I haven’t heard anything about it since it was announced, virtually zero media presence and no traction anywhere.
I just took a look and can’t see much reason to even try it (although I have several idle Pi’s sitting around) - there’s like 5 packages that I can install myself.
A recent presentation explains how nothing is going on:
I said semi-dead, not dead, but “neglected” is also fine. I just took a look: out of 8-10 repos, the Web GUI and Image Builder are alive, the rest haven’t been touched for months, some for years.
Because SAFE will have its own Web GUI and Pi comes with a complete GUI which can be accessed remotely (with VNC or MSTSC), I would rather get a “clean” Pi 2 with Linux (or Windows 10 for Pi 2) image and install SAFE on it, than install this “neglected” software which probably has dozens of unfixed bugs and security holes which will remain unfixed for months and possibly years.
I think the current status of Freedombox tells you how much interest there is in such a stand-alone package without support. A non-technical user would probably want to buy a $69.90 appliance that comes with Pi 2, Raspbian and SAFE professionally integrated and properly supported. More recently that idea has been discussed here.
No it doesn’t if you do it right. For example, you can connect to the GUI (X-Windows) over SSH.
Of course it’s better to have less stuff that runs, but normally you wouldn’t connect to X-Windows, you’d only connect once when you set up the system (then you connect Pi to your monitor) and the rest would be through a Web GUI for MaidSafe and some other apps. You could always connect to X-Windows using VNC via SSH, of course.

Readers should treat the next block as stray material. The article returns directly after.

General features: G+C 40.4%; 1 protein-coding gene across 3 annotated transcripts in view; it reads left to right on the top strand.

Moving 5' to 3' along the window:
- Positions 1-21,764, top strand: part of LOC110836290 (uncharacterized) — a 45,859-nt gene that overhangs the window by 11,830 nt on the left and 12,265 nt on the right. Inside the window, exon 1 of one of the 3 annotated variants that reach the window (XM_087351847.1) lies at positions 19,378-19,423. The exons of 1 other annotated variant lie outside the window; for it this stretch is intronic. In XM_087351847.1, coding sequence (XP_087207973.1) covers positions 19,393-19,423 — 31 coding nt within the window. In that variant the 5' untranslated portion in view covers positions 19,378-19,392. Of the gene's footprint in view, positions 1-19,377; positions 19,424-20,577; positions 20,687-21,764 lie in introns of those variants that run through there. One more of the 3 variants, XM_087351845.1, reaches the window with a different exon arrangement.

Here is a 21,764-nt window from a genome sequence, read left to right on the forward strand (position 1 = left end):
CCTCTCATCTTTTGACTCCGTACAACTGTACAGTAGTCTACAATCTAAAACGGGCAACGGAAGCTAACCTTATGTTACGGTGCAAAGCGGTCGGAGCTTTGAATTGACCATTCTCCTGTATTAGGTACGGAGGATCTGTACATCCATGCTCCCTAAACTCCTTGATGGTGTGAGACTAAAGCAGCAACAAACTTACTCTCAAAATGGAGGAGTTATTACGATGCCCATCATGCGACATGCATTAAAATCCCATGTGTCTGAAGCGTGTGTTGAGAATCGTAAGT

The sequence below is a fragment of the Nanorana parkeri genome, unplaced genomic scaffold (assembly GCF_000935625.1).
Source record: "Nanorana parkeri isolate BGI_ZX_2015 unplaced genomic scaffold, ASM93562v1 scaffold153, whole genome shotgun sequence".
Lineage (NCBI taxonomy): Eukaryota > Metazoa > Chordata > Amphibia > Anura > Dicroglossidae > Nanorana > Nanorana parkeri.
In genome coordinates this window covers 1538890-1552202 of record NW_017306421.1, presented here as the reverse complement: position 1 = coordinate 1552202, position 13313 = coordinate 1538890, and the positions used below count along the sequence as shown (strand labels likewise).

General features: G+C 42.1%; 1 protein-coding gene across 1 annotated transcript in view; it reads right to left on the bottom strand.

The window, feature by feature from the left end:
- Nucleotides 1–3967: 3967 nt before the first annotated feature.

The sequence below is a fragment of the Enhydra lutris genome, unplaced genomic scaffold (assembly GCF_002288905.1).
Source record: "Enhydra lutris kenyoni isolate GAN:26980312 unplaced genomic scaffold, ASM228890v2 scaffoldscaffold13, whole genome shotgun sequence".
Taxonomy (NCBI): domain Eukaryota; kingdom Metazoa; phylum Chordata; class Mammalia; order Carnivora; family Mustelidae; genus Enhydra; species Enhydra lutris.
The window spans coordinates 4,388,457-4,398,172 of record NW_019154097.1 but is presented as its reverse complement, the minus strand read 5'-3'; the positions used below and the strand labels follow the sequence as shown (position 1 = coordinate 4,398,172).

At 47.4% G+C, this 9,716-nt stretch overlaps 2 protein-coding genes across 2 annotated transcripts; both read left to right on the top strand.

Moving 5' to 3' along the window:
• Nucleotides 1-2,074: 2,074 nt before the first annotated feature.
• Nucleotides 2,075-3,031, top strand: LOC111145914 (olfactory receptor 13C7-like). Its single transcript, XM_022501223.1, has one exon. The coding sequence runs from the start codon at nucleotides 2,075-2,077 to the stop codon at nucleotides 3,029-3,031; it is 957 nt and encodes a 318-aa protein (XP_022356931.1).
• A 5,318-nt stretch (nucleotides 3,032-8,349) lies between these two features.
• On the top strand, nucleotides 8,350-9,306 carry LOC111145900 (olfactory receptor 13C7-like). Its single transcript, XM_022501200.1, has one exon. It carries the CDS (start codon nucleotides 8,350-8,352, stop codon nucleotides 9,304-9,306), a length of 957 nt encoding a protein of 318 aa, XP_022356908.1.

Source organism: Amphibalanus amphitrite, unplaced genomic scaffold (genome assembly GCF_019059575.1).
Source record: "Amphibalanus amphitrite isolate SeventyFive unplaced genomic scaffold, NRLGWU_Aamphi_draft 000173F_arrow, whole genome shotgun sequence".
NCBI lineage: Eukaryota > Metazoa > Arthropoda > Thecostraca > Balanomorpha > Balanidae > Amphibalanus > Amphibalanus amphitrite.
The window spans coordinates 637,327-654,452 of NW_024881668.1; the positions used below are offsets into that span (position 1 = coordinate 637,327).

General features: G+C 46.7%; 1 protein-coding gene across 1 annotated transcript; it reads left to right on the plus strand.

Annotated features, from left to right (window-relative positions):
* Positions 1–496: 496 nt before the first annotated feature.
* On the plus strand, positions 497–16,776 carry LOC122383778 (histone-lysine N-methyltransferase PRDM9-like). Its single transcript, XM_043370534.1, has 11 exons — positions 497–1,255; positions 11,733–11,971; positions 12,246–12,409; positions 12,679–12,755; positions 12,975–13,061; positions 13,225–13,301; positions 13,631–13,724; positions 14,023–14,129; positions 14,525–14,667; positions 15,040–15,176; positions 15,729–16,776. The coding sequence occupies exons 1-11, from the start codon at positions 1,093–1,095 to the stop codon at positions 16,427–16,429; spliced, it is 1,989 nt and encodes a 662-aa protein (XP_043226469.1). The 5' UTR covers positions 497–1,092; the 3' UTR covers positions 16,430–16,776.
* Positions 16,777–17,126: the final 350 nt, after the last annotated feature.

USB 2 is about as fast as most folks’ internet connection, but some people will want faster (at more than twice the price, though).
@sam_uk: Excellent question - and becoming relevant now…:
Few days ago the first Rust libraries was uploaded officially to Debian - and is now waiting for ftpmaster approval: https://ftp-master.debian.org/new.html
When core Rust libraries have entered the archive we can help the Rust team adding more libraries until we reach the Maidsafe ones.
Please consider join the Debian Rust team to help package and maintain those Rust libraries.
Rust libraries are now slowly entering Debian, with second batch of core libraries getting approved by ftpmaster earlier today, and getting flagged for inclusion in Ubuntu too - as can be seen at the dashboard of the Debian Rust team.
Getting code into Debian is an important first step, but getting from there to having it long-term maintained is not a given: Apart from code continuing to be relevant enough for someone to invest the needed time in continued care for the packages, the underlying stack of dependent code need to also not evolve too fast - i.e. the developers of underlying code need to maintain a stable API.
I guess what I am trying to get at, is that we should be hopeful, but also realize that the project has better chances at living long and prosper when based on stable codebase(s) - and Electron and Nodejs has so far not proven stable.